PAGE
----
• “Language Minorities, Nativist Majorities and the Supreme Court: A Reconsideration of Meyer v. Nebraska,” Ghislain Potriquet, Université de Strasbourg
  • “Rights in Transition: Majority Power and Minority Protections in Reconstruction North Carolina,” Linda Tvrdy, Columbia University
  • “Getting Democracy Right” The Conservative Majoritarianism of Justice Rehnquist,” Robert Daniel Rubin, Central Connecticut State University

Evening Plenary: 6:00p-7:30p

The United States and the World: Intellectual Histories of American Foreign Relations

  • Elizabeth Borgwardt, Washington University
  • Mary Dudziak, Emory University
  • David Engerman, Brandeis University
  • Erez Manela, Harvard University
  • Chairs/Moderators: Christopher McKnight Nichols, Oregon State University and Paul Rubinson, Bridgewater State University




Session 7: 8:30a-10:15a

Roundtable: Andrew Jewett’s Science, Democracy and the American University

  • Chair: Angus Burgin, Johns Hopkins University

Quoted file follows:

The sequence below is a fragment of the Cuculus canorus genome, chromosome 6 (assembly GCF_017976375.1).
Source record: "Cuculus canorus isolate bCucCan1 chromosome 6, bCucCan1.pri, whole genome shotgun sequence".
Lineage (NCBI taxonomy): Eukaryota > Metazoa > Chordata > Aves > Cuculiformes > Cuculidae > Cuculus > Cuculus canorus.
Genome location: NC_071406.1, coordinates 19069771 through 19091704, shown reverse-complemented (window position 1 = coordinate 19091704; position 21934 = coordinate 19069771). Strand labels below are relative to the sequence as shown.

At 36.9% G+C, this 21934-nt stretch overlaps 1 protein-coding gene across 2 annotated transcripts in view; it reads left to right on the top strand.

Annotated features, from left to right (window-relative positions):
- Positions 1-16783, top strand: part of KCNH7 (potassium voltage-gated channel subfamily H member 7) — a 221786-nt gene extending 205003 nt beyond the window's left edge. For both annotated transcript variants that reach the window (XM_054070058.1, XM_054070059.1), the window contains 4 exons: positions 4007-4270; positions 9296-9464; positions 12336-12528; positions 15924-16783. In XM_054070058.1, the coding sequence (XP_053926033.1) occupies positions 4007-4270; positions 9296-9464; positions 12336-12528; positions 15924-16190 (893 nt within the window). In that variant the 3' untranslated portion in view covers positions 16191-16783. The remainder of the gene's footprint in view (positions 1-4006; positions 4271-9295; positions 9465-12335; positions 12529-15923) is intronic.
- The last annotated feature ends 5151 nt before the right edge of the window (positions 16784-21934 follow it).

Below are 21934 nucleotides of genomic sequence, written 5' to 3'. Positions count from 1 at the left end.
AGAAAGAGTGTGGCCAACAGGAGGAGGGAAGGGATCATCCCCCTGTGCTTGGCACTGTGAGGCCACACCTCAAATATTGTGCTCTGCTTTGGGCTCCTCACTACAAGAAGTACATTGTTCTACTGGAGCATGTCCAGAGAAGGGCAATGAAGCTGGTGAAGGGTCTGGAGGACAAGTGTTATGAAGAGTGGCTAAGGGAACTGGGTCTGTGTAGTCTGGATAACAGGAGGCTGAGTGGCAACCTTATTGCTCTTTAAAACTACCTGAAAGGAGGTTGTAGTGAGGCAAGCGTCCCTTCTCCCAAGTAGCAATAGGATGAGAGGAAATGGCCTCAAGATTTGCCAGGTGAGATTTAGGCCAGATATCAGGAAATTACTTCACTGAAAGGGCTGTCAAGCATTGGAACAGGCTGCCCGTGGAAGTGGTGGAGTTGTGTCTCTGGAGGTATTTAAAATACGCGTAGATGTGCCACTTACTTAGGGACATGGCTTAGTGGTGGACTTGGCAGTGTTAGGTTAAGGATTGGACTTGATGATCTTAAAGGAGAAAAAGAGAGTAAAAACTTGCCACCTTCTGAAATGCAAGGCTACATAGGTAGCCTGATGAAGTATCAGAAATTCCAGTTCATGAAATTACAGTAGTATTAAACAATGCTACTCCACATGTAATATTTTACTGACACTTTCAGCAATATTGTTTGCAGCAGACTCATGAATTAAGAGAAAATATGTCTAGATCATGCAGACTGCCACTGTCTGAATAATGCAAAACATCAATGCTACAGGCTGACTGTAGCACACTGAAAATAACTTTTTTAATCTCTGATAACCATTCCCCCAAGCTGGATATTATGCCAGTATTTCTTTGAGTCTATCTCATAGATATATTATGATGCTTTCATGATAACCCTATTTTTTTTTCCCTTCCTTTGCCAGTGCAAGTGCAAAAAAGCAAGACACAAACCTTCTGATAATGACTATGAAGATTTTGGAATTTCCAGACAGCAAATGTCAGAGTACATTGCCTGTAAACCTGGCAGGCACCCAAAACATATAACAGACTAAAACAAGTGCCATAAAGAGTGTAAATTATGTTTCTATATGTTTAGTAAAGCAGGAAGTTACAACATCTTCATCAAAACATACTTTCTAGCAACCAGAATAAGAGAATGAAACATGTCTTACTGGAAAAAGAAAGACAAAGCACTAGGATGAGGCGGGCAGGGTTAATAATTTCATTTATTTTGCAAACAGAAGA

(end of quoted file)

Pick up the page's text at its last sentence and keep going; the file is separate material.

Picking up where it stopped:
• David Engerman, Brandeis University
  • Ronald L. Numbers, University of Wisconsin-Madison
  • Joan Shelley Rubin, University of Rochester
  • Daniel Wickberg, University of Texas-Dallas
  • Respondent: Andrew Jewett, Harvard University


Making Sacred and Secular Identities in Early New England

  • Chair/Respondent: Mark A. Peterson, University of California-Berkeley
  • “New England’s Intellectual Adjustment to Empire: Clerical Networks and Knowledge Production at the Enlightenment’s Periphery,” David Grant Smith, University of Virginia
  • “Preaching Nationalism in the Early Republic: Thanksgiving Sermons and the Local Appropriation of Nationalism in New England,” Benjamin Park, University of Cambridge
  • “The Loci of Congregationalism: How Geography Inhibited Denominationalization of American Religion,” Seth Meehan, Boston College

Mapping Conservatism: Interdisciplinary and Transnational Perspective on the Question of Conservative Thought, Politics, Language, and Discourse

  • Chair/Respondent: Kevin Schultz
  • Danielle Holtz, “’A Ripple Appears on the Surface’: Conservatives and Conservatism in American and Transnational Political Discourse,” Danielle Holtz, University of Pennsylvania